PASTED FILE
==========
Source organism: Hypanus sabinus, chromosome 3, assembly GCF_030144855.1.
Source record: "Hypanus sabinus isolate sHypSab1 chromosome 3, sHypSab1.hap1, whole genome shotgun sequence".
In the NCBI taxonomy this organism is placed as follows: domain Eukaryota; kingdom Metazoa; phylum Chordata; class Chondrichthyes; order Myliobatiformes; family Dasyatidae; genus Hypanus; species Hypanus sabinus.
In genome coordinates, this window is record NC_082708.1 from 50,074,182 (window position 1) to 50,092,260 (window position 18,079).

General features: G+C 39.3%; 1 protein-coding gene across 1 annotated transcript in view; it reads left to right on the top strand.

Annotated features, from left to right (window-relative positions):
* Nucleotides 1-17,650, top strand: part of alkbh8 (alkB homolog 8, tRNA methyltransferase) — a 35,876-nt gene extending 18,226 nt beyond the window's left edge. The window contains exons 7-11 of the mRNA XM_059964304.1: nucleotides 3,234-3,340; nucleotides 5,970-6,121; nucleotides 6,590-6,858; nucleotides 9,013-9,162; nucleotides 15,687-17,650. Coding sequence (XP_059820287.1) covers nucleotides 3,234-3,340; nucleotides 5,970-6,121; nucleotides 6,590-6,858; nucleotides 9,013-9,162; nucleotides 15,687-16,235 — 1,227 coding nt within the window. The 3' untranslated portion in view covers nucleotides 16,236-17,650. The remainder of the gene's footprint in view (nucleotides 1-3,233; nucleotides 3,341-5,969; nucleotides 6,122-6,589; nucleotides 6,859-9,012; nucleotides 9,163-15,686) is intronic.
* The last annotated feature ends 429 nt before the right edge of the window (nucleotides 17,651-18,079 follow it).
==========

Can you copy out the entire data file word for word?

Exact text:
Source organism: Hypanus sabinus, chromosome 3, assembly GCF_030144855.1.
Source record: "Hypanus sabinus isolate sHypSab1 chromosome 3, sHypSab1.hap1, whole genome shotgun sequence".
In the NCBI taxonomy this organism is placed as follows: domain Eukaryota; kingdom Metazoa; phylum Chordata; class Chondrichthyes; order Myliobatiformes; family Dasyatidae; genus Hypanus; species Hypanus sabinus.
In genome coordinates, this window is record NC_082708.1 from 50,074,182 (window position 1) to 50,092,260 (window position 18,079).

General features: G+C 39.3%; 1 protein-coding gene across 1 annotated transcript in view; it reads left to right on the top strand.

Annotated features, from left to right (window-relative positions):
* Nucleotides 1-17,650, top strand: part of alkbh8 (alkB homolog 8, tRNA methyltransferase) — a 35,876-nt gene extending 18,226 nt beyond the window's left edge. The window contains exons 7-11 of the mRNA XM_059964304.1: nucleotides 3,234-3,340; nucleotides 5,970-6,121; nucleotides 6,590-6,858; nucleotides 9,013-9,162; nucleotides 15,687-17,650. Coding sequence (XP_059820287.1) covers nucleotides 3,234-3,340; nucleotides 5,970-6,121; nucleotides 6,590-6,858; nucleotides 9,013-9,162; nucleotides 15,687-16,235 — 1,227 coding nt within the window. The 3' untranslated portion in view covers nucleotides 16,236-17,650. The remainder of the gene's footprint in view (nucleotides 1-3,233; nucleotides 3,341-5,969; nucleotides 6,122-6,589; nucleotides 6,859-9,012; nucleotides 9,163-15,686) is intronic.
* The last annotated feature ends 429 nt before the right edge of the window (nucleotides 17,651-18,079 follow it).